Medicinal Product Liability and Regulation

Medicinal Product Liability and Regulation

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Description

The piecemeal developments in product liability reform in Europe have their origins in the tragic association of phocomelia in children with thalidomide in 1962. In many ways these events have continued to generate pressure for reform of product liability, especially for the victims of drug-induced injury. This monograph attempts to address the major problems that typify claims for drug-induced injury, as well as highlighting the complex interrelationship between liability exposure and drug regulation.

While medicinal products are subject to strict liability under the product liability directive, the claimant may have considerable difficulty in establishing that the relevant product is defective and that it caused the damage. It may also be necessary to overcome the development risk defence where this is pleaded. The monograph addresses these problems on a comparative jurisprudential basis, and seeks to determine whether medicinal products should be treated as a special case in the field of product liability.

It examines the role of epidemiological evidence in assessing causation in product liability cases concerning medicinal products in the light of recent developments in the UK Supreme Court, the United States, Canada and France. In particular, it addresses the difficulties in reconciling the standards of proof in law and science, including the theory that causation can be proved on the balance of probabilities by reference to the doubling of risk of injury. An important case study compares and contrasts the approaches of the UK and the US to the measles, mumps, rubella Litigation.

The book also examines the question as to whether compliance with regulatory standards should protect pharmaceutical manufacturers from product liability suits. It seeks to support a via media whereby the victims of drug induced injury can receive justice, while at the same time encouraging drug safety and innovation in drug development.
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Product details

  • Hardback | 242 pages
  • 172 x 246 x 28mm | 599.99g
  • Hart Publishing
  • Oxford, United Kingdom
  • English
  • 1841132519
  • 9781841132518
  • 1,128,959

Table of contents

Introduction
1. Medicinal Product Liability in Context
I. Introduction
II. Historical Background: A Special Case? The Unique Characteristics of Medicinal Products
III. Position Under the Product Liability Directive and the Consumer Protection Act 1987
IV. Vaccine Damage
V. European Pharmaceutical Product Liability Regimes
VI. Reform
VII. Conclusion
2. Defective Medicinal Products in the US and UK: An Overview
I. Introduction
II. Defective Medicinal Products in the US
III. Defective Medicinal Products in the UK
IV. Conclusion
3. Design Defects and Medicinal Products
I. Introduction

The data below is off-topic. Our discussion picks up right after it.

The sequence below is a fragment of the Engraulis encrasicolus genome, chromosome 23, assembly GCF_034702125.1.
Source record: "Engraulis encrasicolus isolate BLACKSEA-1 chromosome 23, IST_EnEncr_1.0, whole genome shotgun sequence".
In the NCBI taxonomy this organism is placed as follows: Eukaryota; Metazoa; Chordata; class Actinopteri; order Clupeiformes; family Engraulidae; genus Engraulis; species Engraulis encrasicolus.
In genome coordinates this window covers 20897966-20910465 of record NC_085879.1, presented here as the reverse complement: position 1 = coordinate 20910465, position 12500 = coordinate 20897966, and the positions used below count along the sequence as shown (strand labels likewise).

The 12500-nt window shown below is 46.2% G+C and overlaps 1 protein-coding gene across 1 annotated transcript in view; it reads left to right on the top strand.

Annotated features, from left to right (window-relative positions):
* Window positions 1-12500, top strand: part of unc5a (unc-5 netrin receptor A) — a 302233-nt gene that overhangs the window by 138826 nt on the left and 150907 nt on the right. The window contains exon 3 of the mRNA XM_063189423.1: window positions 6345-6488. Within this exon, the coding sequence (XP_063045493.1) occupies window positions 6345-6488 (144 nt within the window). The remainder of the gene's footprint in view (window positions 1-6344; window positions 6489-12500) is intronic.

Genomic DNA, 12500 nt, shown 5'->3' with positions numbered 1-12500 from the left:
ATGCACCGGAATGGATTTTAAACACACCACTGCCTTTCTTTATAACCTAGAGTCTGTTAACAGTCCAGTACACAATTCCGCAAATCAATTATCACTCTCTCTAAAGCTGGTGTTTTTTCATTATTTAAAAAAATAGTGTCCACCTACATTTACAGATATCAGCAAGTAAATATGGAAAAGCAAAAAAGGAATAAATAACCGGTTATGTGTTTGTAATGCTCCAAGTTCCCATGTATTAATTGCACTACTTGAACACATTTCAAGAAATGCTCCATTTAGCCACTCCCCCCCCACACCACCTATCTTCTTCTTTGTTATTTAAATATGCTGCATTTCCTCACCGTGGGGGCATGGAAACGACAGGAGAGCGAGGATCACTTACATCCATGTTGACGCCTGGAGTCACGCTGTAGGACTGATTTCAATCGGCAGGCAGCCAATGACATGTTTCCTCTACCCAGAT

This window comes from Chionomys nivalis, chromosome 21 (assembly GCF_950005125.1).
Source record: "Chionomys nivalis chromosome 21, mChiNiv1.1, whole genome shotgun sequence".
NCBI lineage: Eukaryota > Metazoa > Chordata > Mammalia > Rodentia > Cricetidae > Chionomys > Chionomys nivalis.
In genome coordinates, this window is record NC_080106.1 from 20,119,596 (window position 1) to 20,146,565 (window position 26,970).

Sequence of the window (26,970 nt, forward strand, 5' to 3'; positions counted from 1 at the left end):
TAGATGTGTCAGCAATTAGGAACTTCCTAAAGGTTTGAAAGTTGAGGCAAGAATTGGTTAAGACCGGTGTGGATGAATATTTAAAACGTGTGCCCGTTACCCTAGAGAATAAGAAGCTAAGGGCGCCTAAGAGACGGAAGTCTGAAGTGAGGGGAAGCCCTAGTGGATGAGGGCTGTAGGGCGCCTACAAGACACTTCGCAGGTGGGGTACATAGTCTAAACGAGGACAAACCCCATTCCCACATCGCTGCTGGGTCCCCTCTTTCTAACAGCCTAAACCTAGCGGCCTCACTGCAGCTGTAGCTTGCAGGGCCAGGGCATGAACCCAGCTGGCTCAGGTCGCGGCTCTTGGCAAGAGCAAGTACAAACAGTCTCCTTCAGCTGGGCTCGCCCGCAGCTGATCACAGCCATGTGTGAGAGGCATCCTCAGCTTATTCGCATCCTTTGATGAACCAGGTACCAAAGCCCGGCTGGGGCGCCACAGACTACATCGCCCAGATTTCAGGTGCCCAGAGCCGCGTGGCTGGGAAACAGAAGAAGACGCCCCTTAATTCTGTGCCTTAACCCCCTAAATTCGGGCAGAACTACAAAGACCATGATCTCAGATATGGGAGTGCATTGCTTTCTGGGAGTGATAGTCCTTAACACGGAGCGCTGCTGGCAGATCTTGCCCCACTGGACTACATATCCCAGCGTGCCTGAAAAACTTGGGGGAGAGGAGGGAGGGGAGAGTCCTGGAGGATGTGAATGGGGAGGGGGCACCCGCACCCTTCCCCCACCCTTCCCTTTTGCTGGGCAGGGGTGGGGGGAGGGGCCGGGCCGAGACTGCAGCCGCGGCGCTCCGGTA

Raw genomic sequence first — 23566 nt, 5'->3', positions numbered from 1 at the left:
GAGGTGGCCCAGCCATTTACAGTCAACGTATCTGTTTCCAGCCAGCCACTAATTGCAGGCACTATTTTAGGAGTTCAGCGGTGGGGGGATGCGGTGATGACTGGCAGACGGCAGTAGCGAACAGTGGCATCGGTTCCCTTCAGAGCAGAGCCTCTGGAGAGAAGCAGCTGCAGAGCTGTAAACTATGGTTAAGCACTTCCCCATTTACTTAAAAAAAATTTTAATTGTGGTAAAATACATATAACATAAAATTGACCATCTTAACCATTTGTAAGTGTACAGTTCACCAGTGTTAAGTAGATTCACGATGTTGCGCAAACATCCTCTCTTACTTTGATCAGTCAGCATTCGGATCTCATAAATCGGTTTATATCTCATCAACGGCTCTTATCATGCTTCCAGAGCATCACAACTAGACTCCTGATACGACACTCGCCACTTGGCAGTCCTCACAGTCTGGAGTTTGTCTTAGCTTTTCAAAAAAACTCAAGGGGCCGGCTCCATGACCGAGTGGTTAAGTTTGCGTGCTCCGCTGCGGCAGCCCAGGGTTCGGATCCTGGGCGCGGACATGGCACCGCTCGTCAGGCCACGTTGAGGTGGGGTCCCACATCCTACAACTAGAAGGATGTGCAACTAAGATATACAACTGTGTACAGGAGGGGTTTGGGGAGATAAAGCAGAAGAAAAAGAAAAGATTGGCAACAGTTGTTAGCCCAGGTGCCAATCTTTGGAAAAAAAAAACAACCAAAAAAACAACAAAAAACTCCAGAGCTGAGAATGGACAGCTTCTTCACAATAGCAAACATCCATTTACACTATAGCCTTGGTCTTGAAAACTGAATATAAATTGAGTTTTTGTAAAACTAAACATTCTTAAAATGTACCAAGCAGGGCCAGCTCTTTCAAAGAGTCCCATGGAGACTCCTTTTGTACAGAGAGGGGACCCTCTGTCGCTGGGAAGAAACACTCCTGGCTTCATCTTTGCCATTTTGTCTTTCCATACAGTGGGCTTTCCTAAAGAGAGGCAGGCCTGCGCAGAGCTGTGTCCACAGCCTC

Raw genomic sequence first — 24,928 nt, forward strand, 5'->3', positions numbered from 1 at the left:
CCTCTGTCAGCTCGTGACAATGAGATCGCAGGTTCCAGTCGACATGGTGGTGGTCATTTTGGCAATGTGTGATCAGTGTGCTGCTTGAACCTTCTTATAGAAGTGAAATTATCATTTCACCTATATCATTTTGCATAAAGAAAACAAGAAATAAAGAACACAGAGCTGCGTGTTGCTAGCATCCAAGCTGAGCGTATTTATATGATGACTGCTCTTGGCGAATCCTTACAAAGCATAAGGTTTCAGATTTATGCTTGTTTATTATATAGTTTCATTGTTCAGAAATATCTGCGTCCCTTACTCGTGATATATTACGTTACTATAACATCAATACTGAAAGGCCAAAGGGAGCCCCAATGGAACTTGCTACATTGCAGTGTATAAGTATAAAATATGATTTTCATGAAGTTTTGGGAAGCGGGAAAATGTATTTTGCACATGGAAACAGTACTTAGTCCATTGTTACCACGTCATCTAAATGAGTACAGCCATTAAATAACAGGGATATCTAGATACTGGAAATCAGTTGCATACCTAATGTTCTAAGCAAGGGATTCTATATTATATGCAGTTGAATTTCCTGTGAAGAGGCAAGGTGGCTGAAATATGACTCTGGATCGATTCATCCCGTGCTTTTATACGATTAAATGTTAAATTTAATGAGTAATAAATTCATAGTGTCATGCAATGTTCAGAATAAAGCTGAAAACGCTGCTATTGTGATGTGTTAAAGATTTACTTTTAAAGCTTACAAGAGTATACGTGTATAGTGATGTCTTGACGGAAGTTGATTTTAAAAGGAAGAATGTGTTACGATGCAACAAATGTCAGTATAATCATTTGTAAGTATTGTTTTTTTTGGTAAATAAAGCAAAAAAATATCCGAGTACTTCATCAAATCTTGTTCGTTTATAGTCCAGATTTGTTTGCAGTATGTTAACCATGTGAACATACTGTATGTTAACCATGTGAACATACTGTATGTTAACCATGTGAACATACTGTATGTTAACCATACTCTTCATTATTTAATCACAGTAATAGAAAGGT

II. Design Defects and Pharmaceutical Products: The US Experience
III. Design Defects and Pharmaceutical Products Under the Product Liability Directive
IV. Reform: A Net Benefit Approach to Drug Design Defects or Combined Consumer-Expectations Risk-Utility
V. Conclusion
4. Warning and Instruction Defects and Medicinal Products
I. Introduction
II. Warning and Instruction Defects and Pharmaceutical Products: The US Experience
III. Warning and Instruction Defects and Pharmaceutical Products Under the Product Liability Directive
IV. Conclusions
5. Causation, Risk and Epidemiological Evidence in Medicinal Product Liability Litigation: Law's Coming of Age
I. Introduction
II. Reconciling the Standards of Proof in Law and Science in the UK
III. Conclusions
6. The Rise and Fall of the MMR Litigation: A Comparative Perspective
I. Introduction
II. Background: The Vaccines and Autism Controversy
III. UK MMR Litigation
IV. The US Omnibus Autism Proceeding Test Cases
V. A French Comparison: The Liberal French Approach to Hepatitis B Vaccine and Demyelinating Diseases Using Presumptions of Causation
VI. MMR and the General Medical Council
VII. Conclusion
7. Regulatory Compliance and Medicinal Product Liability
I. Introduction
II. Compliance with Common Practice Regulatory and Statutory Standards
III. Defect Attributable to Mandatory Statutory or Community Requirements
IV. Federal Preemption and Prescription Drugs
V. A Regulatory Compliance Defence for Medicinal Products
VI. Conclusion
8. The Development Risk Defence and Medicinal Products
I. Nature and Scope of the Defence
II. Infringement Proceedings in the European Court of Justice: Commission v United Kingdom
III. European Commission Reform Proposals
IV. Defects Which Might be Expected to be Discovered
V. The Meaning and Implications of Scientific and Technical Knowledge
VI. Defects Which are Known of, but Undetectable in any Particular Case
VII. Conclusion
9. Conclusion
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Review quote

...the book can be strongly recommended to everyone interested in this important and rapidly evolving compartment of the law. -- Ken Oliphant * Yearbook of European Tort Law *
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About Richard Goldberg

Richard Goldberg is Professor of Law at Durham University.
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